January 2016 | The news of David Bowie’s death struck a chord with the world. For a widely read publication like Reader’s Digest, paying tribute to the artist was a must. How did that affect their engagement?
Brand: Reader’s Digest
Designed and developed by: Ross Bannatyne
Subject line: David Bowie: A life in pictures
116% increase in clicks
What data was used?
Reader’s Digest’s regular readers.
- Be regarded as a main source of news
- Increase email engagement by addressing a current topic
What makes this a performing campaign?
As a publication with great heritage, Reader’s Digest is always on the lookout for great news stories, but also places great importance on giving their subscribers the most current and important news of the day. So when the news of David Bowie’s death came to light, a day before their newsletter was due, they knew that this piece had to be their main focus.
They re-planned the newsletter with a tribute to his life as the top story and even performed a split-test on the subject line to maximize their chances of engagement with the campaign. The two variants were:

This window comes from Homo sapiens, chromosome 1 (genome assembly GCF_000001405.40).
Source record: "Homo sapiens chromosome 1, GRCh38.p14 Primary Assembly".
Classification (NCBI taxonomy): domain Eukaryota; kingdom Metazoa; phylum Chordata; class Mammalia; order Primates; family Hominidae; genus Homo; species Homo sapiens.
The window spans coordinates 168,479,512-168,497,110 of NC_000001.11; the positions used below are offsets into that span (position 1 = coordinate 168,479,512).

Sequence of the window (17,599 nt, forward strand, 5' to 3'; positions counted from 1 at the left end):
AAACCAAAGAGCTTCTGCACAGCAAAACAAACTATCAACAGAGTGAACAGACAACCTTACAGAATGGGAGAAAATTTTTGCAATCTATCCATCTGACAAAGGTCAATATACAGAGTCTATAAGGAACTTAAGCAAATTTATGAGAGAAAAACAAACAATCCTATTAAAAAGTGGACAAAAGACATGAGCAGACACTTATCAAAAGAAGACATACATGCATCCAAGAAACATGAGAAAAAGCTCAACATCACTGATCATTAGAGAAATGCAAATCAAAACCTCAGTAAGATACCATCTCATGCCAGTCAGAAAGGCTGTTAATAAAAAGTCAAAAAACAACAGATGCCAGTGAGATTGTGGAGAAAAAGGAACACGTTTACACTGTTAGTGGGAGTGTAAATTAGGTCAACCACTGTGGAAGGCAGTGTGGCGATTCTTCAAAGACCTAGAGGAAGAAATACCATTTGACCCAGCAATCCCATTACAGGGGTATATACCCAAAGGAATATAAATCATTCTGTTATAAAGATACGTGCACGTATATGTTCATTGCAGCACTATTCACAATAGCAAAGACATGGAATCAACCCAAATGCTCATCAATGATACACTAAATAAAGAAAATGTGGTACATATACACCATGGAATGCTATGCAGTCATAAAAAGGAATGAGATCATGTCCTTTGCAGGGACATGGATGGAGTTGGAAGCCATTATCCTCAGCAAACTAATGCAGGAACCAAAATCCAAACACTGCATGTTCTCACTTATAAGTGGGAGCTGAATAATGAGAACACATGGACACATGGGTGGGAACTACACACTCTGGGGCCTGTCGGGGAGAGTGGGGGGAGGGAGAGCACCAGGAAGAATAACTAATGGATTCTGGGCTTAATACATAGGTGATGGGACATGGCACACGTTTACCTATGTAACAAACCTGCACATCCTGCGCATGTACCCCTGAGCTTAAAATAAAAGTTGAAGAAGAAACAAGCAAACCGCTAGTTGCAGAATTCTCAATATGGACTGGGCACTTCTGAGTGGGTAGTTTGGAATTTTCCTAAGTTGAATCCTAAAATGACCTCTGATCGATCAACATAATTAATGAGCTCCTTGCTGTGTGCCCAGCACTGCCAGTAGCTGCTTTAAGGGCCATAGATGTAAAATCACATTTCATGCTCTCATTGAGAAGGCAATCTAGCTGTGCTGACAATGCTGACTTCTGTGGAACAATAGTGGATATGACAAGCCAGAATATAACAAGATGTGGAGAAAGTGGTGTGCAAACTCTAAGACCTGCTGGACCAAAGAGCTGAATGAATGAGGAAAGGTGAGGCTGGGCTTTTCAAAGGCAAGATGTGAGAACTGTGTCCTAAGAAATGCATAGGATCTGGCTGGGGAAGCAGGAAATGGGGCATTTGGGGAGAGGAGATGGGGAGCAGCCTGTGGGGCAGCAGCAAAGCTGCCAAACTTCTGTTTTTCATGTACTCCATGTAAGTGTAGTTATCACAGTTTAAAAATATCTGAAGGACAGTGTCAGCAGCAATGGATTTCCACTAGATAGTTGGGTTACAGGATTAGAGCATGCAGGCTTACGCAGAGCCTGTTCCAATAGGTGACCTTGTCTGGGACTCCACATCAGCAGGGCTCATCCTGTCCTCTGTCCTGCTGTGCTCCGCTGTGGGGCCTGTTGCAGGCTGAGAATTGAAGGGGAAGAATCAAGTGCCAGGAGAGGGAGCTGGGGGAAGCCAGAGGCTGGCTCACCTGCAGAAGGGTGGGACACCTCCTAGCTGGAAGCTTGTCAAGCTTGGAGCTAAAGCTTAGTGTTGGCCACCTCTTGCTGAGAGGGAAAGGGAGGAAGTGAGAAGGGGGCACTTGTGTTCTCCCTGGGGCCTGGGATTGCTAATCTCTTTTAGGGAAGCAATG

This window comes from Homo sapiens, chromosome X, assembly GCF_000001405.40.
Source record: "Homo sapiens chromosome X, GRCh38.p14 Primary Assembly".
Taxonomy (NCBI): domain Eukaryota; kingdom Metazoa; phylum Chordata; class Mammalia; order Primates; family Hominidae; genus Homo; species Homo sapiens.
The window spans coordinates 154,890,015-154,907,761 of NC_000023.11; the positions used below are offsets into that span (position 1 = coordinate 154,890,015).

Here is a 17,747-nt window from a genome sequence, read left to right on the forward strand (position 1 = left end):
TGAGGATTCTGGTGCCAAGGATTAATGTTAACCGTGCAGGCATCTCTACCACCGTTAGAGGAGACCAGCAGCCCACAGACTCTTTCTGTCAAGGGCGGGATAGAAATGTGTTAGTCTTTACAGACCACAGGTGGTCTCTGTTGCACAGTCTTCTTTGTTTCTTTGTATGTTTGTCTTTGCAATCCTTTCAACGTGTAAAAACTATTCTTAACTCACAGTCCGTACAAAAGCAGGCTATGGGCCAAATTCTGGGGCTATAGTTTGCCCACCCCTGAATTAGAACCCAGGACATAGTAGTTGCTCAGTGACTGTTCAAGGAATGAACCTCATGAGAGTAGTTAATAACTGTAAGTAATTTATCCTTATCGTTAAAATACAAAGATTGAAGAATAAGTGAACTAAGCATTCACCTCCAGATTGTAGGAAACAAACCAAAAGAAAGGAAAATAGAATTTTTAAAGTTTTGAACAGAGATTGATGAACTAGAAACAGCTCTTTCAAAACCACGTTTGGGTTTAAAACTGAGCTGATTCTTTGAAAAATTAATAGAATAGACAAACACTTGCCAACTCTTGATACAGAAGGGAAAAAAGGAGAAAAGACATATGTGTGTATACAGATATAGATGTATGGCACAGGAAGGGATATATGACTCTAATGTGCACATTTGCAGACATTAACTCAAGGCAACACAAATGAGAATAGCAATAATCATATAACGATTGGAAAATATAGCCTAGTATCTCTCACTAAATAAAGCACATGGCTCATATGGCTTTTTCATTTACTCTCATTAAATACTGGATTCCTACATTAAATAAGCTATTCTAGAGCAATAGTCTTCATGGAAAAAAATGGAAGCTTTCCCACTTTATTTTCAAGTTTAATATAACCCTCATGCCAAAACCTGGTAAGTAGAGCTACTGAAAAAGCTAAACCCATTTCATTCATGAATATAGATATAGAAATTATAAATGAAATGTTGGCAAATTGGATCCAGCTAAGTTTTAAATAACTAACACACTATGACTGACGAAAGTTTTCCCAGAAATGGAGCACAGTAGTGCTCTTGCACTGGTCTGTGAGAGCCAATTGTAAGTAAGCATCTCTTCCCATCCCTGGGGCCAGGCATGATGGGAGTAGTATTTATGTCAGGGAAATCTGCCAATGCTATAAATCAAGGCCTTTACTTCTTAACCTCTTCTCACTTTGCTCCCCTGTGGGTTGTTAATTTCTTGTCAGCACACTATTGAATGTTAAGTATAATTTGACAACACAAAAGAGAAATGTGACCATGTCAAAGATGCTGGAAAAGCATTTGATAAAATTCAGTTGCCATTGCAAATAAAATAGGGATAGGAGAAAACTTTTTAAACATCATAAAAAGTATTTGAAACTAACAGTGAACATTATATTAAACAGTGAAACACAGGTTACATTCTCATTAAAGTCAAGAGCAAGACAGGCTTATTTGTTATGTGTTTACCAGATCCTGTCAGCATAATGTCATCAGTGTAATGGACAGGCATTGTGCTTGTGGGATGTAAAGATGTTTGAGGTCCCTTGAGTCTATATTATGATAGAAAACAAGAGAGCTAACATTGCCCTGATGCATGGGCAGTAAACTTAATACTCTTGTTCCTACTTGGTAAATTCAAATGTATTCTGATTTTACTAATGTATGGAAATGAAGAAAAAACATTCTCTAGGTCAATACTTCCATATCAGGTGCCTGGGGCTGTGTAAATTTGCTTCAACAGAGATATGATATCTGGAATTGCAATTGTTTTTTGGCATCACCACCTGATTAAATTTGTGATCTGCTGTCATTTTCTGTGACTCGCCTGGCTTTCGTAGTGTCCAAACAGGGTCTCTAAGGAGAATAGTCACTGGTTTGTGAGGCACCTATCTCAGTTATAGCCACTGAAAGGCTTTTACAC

A. David Bowie: A life in pictures
B. David Bowie | The Danish Girl | 10 hearing surprises
The split-test revealed that a single focus was better to convince subscribers to open. The first subject line won with a 35% improvement in open rates (34% for variant B vs 37% for variant A) and a statistical significance of 95%, which means the results were not random.
Showing the importance of keeping your email content in line with current issues, Reader’s Digest saw a 116% increase in click-to-open rate, compared to the previous newsletter sent just a week earlier. By looking at the Heatmap Report in MessageFocus, we could see that 61% of the clicks went to Bowie, the top story.
uplift open rates
increase in CTOR
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